With bankruptcies skyrocketing to an all time high (now over 1.3 million households per year) and millions of credit accounts becoming delinquent every month, the lending industry has found that it is in their best interest to help overburdened customers find a way to repay their obligations. The credit community has discovered that non-profit credit counseling is the best way to achieve that goal.
For their customers that elect to get help from an approved non-profit credit counseling agency, the creditors are willing to offer certain incentives that include the reduction or elimination of late fees and overlimit charges and the re-aging of delinquent accounts to a current status. The last incentive, Re-aging, means the account is given a “Fresh Start” by advancing the due date on the account so it is no longer delinquent and is reported to the credit bureaus as being up-to-date and paid as agreed going forward each month.
By using non-profit credit counseling agencies to administer these programs and provide guidance to their customers; creditors substantially reduce their losses while restoring or protecting the credit rating of their customers. It has been proven to be a “Win-Win” program and millions of Americans are using credit counseling to get out of debt and back on track. Why Credit Counseling?
There are two main approaches available to creditors attempting to het payments from delinquent customers for funds advanced or services rendered: Collections and Credit Counseling.
“Robbing from Peter to pay Paul”
The Collection Method uses the “squeaky wheel gets the grease” philosophy. The creditors or collectors, working against each other, apply as much pressure as they can in an effort to squeeze as much money as possible out of a debtor each month. The result, more often than not, is that the most aggressive collectors get paid and the least aggressive creditors get ignored until they too are forced into the same collection practices.
This method only succeeds in increasing the feelings of hopelessness and despair felt by the debtors. Many seek relief from the pressure by initially trying to avoid and ignore the problem and eventually eliminating it by filing bankruptcy.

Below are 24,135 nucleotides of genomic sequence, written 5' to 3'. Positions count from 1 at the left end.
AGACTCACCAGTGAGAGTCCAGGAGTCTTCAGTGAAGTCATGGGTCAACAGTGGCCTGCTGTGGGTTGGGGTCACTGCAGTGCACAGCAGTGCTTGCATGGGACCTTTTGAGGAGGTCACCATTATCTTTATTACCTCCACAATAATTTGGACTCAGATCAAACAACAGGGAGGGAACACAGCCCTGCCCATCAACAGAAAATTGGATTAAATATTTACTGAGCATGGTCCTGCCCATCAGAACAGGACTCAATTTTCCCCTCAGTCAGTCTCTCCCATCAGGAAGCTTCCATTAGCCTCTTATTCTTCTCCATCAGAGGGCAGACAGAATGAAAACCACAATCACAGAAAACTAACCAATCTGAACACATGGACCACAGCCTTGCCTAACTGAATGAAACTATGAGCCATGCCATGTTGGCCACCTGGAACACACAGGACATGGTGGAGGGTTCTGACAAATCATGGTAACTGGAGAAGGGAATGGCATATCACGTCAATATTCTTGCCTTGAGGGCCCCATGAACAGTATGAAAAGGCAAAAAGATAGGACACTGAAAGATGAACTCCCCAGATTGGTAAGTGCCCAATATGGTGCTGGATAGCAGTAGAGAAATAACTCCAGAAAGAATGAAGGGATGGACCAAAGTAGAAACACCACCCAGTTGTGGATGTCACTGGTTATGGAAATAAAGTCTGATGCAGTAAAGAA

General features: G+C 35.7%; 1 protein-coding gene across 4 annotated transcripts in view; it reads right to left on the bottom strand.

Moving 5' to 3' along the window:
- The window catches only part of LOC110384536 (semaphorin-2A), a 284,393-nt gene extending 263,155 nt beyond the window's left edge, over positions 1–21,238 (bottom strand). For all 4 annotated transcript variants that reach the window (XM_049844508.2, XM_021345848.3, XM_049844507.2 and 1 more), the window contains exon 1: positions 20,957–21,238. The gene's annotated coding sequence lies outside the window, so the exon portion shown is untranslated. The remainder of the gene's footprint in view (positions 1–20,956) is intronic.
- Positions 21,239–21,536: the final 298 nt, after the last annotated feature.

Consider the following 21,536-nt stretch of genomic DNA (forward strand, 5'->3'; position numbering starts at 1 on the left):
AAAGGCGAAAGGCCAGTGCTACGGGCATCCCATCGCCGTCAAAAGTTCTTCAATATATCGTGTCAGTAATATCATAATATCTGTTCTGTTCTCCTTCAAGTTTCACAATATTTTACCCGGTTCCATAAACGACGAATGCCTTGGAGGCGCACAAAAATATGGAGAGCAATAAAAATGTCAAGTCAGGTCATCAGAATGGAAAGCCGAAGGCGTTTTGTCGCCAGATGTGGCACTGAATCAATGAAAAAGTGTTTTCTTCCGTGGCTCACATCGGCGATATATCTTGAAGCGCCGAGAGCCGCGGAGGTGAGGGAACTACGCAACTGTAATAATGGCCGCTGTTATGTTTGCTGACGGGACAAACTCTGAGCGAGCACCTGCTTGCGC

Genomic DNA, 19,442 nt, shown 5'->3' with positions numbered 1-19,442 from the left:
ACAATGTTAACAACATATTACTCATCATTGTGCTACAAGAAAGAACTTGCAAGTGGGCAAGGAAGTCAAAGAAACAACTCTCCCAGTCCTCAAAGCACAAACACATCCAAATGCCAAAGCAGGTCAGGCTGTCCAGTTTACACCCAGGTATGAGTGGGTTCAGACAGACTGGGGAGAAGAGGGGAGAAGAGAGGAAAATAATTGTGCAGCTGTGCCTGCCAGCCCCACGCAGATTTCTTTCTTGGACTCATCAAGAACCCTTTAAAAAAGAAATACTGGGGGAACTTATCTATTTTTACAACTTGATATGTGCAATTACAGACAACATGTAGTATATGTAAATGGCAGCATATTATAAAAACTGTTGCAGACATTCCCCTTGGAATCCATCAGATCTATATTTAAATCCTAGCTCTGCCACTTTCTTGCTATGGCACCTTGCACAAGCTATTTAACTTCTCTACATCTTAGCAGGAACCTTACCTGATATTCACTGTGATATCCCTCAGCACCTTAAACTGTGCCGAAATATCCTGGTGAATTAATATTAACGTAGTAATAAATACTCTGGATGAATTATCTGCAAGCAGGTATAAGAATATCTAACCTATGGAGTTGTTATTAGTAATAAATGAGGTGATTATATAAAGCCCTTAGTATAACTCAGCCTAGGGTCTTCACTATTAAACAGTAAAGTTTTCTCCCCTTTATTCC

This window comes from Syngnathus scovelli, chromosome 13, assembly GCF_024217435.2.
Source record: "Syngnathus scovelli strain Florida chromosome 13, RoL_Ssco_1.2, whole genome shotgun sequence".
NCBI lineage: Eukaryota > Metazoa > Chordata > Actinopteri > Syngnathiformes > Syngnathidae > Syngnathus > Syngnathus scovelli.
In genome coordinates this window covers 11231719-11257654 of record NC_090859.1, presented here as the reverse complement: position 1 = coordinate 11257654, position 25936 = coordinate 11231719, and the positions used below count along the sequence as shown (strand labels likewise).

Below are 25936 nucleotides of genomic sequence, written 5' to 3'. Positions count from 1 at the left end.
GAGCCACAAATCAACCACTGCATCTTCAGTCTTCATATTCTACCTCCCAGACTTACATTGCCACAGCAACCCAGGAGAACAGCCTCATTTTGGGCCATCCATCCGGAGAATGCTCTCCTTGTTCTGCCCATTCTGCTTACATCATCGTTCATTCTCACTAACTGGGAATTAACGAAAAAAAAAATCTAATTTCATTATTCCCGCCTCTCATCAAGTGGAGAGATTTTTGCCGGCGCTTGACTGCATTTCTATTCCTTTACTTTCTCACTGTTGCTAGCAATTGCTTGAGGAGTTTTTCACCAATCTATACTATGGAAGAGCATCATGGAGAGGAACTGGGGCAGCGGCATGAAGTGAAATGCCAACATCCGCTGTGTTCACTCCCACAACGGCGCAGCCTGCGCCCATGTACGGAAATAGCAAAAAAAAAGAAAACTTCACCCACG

“Getting their Fair Share”
On the other hand, the Credit Counseling Method seeks to achieve the goal of repayment of debts incurred by meeting with the debtor, determining the nature of the problem, and reviewing all information on the application. Once this is accomplished, a sensible and equitable repayment plan can be implemented. This assures all creditors of getting their fair share of the funds available each month and seeing to it that all accounts are eventually paid in full.
Whereas, a debtor going it alone often has a feeling of facing the impossible by trying to find a way to satisfy the demands of each collector every month, the debtor that has credit counseling made available to them has a renewed sense of hope and willingness to face the situation. They can now see the “light at the end of the tunnel”.
Counseling & Education: A Winning Combination
By GerriDetweiler Reprinted in part by AICCCA from the September/October, 2018 issue of Credit World magazine, with permission from the publisher, the International Credit Association, Lenexa Kansas
Each year, credit and debt counseling agencies help hundreds of thousands of consumers avoid bankruptcy, pay their debts and learn healthy, new money management skills. Often, these agencies are the only hope for consumers torn between the pressures of mounting bills and the lure of bankruptcy as an easy way out of their problems.
The need for effective financial education has, perhaps, never been greater. Despite an expanding economy, Americans are increasingly experiencing money difficulties. In 2017, more than 1.3 million Americans declared bankruptcy, more than double the nearly one-half million that filed in 2007. Aggregate credit card debt more than doubled between 2010 and 2016 and stood at an estimated $455 billion by the end of October, 2017. In addition, the Consumer Federation of America reported that bank’s charge-off rates for unpaid credit card debts that year averaged more than 5 percent, a substantial increase from a typical 3 percent rate in previous decades. Making matters worse, not only have debt burdens increased, but savings rates have dropped. Between 2012 and 2015 they fell from an already low 5.9 percent to 4.6 percent, and the number of families reporting that they spent less than their income declined. In fact, the savings rate at the end of 2017 was reported to be a mere 3.8 percent – a 58-year low.
Although these facts may sound like nothing more than faceless statistics, these trends have a direct impact on people’s lives. Professor E Thomas Garman at Virginia Tech estimates that about half of all workers have money problems. He’s also found that the productivity levels of some 15 percent of employees are negatively impacted by financial stress; the figure is 20 percent for blue-collar workers and those with income adequacy challenges. Other research has revealed that the financial pressures for caring for an elder parent affect some 15 percent of corporate employees. Financial problems take a personal toll, too, placing serious stress on families and marriages.
A national survey of high school students’ knowledge of basic personal finance topics sponsored by a group of Sacramento personal injury lawyers found a significant correlation between mean scores on the survey and bankruptcy rates in the states in which students live. Where knowledge was high, bankruptcy rates were low, and vice versa.
Clearly, we cannot ignore the need for financial education.